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Trailblazer Series urges girls to pursue passion

@alysonfooter
April 12, 2019

LOS ANGELES -- The approximately 100 girls who have gathered here this week were reminded by the highest-ranking woman in Major League Baseball that being stubborn and determined are two of the best qualities to get them through life’s journeys. “That’s what trailblazers do,” said Kim Ng, MLB’s senior vice

LOS ANGELES -- The approximately 100 girls who have gathered here this week were reminded by the highest-ranking woman in Major League Baseball that being stubborn and determined are two of the best qualities to get them through life’s journeys.

“That’s what trailblazers do,” said Kim Ng, MLB’s senior vice president of baseball and softball development. “And that’s what all of you are.”

Ng gave the introductory speech Thursday evening to the large group of 11-, 12- and 13-year-old girls participating in the Trailblazer Series, which began Friday at the MLB Youth Academy in Compton.

Ng’s message to the kids was one they may have heard before, but one that also cannot be stressed enough: Girls who love playing baseball should absolutely do so, no matter what people say to discourage them.

“I’m going to guess a lot of people have told you that you can’t play baseball, because you’re a girl,” Ng said. “There’s going to be more of that in your lives. People can tell you you can’t do something, but because you’re stubborn, because you’re determined …nobody got into this room without being stubborn and determined. This is about the game you love, this is about your passion.”

Ng recited three rules she wants the girls to adhere to during the Trailblazer Series:
1) Ask lots of questions
2) Try their hardest
3) Have fun

Tournaments like the Trailblazer Series, and other youth-oriented activities that MLB hosts throughout the year, can have lasting effects on the participants. Not only do the girls get to play in competitive tournaments with peers with similar talent levels, but they also experience a camaraderie that they may never have had before. Many of the girls have only played baseball with boys, because that was their only option.

“In their very young lives I’m sure they’ve heard people say, ‘You shouldn’t be playing baseball because you’re a girl. You can’t play baseball because you’re a girl,’” Ng said. “I hope one of the reassuring notions that’s important to them is that in this room, there’s 90-some girls that are just like them. There’s something in common they have with each other. They all have their own stories that they’ll share with each other.”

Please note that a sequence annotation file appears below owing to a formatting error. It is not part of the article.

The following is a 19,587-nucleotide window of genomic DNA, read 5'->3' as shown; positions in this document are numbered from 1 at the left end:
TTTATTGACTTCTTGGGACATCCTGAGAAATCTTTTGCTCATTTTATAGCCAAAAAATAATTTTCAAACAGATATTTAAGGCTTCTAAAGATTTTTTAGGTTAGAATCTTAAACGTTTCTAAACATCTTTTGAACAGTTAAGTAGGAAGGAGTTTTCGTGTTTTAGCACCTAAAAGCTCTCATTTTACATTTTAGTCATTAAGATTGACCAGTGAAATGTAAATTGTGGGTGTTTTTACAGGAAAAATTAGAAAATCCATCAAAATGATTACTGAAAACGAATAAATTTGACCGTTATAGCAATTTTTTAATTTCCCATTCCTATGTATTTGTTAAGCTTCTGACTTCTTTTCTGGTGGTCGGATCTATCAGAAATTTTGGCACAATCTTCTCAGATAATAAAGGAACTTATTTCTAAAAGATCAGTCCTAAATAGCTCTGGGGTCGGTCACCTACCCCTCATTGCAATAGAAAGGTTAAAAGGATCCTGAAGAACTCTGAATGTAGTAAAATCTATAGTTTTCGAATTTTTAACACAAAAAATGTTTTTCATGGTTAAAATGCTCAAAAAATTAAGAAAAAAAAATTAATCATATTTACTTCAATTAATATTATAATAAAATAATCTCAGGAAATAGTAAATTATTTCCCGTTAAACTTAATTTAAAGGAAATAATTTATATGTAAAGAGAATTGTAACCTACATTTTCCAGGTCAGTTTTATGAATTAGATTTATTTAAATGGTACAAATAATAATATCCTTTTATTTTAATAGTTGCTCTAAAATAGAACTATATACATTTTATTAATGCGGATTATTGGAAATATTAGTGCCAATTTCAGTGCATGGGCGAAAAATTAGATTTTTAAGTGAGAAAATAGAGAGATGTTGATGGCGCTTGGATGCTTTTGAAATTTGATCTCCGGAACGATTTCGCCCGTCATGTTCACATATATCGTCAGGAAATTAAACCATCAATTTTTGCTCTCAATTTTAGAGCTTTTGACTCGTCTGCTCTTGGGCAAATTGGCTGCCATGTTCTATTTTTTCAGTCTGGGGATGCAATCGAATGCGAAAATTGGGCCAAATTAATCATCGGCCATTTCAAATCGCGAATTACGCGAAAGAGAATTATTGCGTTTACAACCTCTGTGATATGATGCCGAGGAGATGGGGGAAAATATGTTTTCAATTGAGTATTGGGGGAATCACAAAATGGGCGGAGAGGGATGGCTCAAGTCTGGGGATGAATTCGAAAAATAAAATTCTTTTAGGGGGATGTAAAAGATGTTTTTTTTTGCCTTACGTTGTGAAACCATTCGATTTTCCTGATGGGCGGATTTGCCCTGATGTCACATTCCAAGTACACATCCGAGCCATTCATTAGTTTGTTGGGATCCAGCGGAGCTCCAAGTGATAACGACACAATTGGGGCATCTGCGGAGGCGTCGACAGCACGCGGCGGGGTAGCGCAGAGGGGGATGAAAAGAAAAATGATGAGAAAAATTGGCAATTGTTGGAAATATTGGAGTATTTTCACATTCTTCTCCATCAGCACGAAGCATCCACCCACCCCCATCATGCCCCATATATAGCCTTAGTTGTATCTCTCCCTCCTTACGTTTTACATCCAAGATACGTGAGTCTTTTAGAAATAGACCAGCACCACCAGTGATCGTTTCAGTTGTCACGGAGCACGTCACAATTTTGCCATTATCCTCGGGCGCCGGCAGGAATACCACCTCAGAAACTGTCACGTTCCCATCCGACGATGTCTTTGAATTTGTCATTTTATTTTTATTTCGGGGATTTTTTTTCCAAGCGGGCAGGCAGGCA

Now in its third year, the Trailblazer features girls from 21 states, Washington D.C., Canada and Puerto Rico. They’ll play a full slate of games on Friday and Saturday with instruction from a talented coaching staff that includes some of the nation’s top female baseball coaches and players, including representatives from USA Baseball’s Women’s National Team. Justine Siegal, founder of Baseball For All, will also be a part of the coaching staff.

Other dignitaries participating in the weekend’s activities are Tony Reagins (executive vice president of baseball and softball development), Renee Tirado (chief diversity and inclusion officer) and Robin Wallace (associate coordinator, baseball development; former MLB scout; and former member of USA Baseball's Women’s National Team).

Three players who played in the All-American Girls Professional Baseball League are also in Los Angeles for the event: Maybelle “Mae” Blair, Shirley “Hustle” Burkovich and Jeneane Lesko.

Congresswoman Nanette Diaz Barragan will throw out the ceremonial first pitch before the games Saturday.

The event will also include a trip to Dodger Stadium for the Dodgers-Brewers game on Friday, in advance of Jackie Robinson Day, baseball’s country-wide celebration of the Dodgers legend and ultimate trailblazer who broke baseball’s color barrier on April 15, 1947.

The schedule is jam-packed, and judging from the excitement that floated throughout the room at the intro dinner, the kids are ready to play ball.

“One of the things that strikes me is, No. 1, the opportunity that Major League Baseball is giving to the kids and, No. 2, the enthusiasm all these athletes come in here with,” Ng said. “They’re as young as 11 and as old as 13. They just have that glint in their eye. You can just see passion in its rawest form. Kids are innocent enough to where they don’t hide anything. To see that kind of enthusiasm out here, this is what’s all about.”

Alyson Footer is a national correspondent for MLB.com. Follow her on Twitter @alysonfooter.